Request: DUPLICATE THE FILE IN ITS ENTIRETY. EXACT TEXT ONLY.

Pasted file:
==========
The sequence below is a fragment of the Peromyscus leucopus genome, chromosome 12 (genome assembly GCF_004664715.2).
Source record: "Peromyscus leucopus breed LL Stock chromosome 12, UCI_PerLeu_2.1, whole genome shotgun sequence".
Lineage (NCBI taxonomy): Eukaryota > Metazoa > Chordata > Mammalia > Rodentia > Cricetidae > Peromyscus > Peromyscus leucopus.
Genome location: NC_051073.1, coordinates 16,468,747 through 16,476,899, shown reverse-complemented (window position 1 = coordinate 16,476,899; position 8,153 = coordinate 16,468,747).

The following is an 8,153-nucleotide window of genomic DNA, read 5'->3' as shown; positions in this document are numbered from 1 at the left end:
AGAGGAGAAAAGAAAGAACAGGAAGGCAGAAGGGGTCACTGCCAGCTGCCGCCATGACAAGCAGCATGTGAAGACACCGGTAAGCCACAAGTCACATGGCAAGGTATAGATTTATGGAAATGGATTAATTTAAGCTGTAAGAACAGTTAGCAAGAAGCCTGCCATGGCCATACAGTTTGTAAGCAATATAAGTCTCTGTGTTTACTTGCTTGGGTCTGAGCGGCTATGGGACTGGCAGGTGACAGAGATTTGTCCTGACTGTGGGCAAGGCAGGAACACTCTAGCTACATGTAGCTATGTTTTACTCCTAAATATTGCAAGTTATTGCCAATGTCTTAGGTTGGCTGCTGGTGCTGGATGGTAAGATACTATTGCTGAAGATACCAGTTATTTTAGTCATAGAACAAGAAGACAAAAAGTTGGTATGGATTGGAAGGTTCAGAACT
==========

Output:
The sequence below is a fragment of the Peromyscus leucopus genome, chromosome 12 (genome assembly GCF_004664715.2).
Source record: "Peromyscus leucopus breed LL Stock chromosome 12, UCI_PerLeu_2.1, whole genome shotgun sequence".
Lineage (NCBI taxonomy): Eukaryota > Metazoa > Chordata > Mammalia > Rodentia > Cricetidae > Peromyscus > Peromyscus leucopus.
Genome location: NC_051073.1, coordinates 16,468,747 through 16,476,899, shown reverse-complemented (window position 1 = coordinate 16,476,899; position 8,153 = coordinate 16,468,747).

The following is an 8,153-nucleotide window of genomic DNA, read 5'->3' as shown; positions in this document are numbered from 1 at the left end:
AGAGGAGAAAAGAAAGAACAGGAAGGCAGAAGGGGTCACTGCCAGCTGCCGCCATGACAAGCAGCATGTGAAGACACCGGTAAGCCACAAGTCACATGGCAAGGTATAGATTTATGGAAATGGATTAATTTAAGCTGTAAGAACAGTTAGCAAGAAGCCTGCCATGGCCATACAGTTTGTAAGCAATATAAGTCTCTGTGTTTACTTGCTTGGGTCTGAGCGGCTATGGGACTGGCAGGTGACAGAGATTTGTCCTGACTGTGGGCAAGGCAGGAACACTCTAGCTACATGTAGCTATGTTTTACTCCTAAATATTGCAAGTTATTGCCAATGTCTTAGGTTGGCTGCTGGTGCTGGATGGTAAGATACTATTGCTGAAGATACCAGTTATTTTAGTCATAGAACAAGAAGACAAAAAGTTGGTATGGATTGGAAGGTTCAGAACT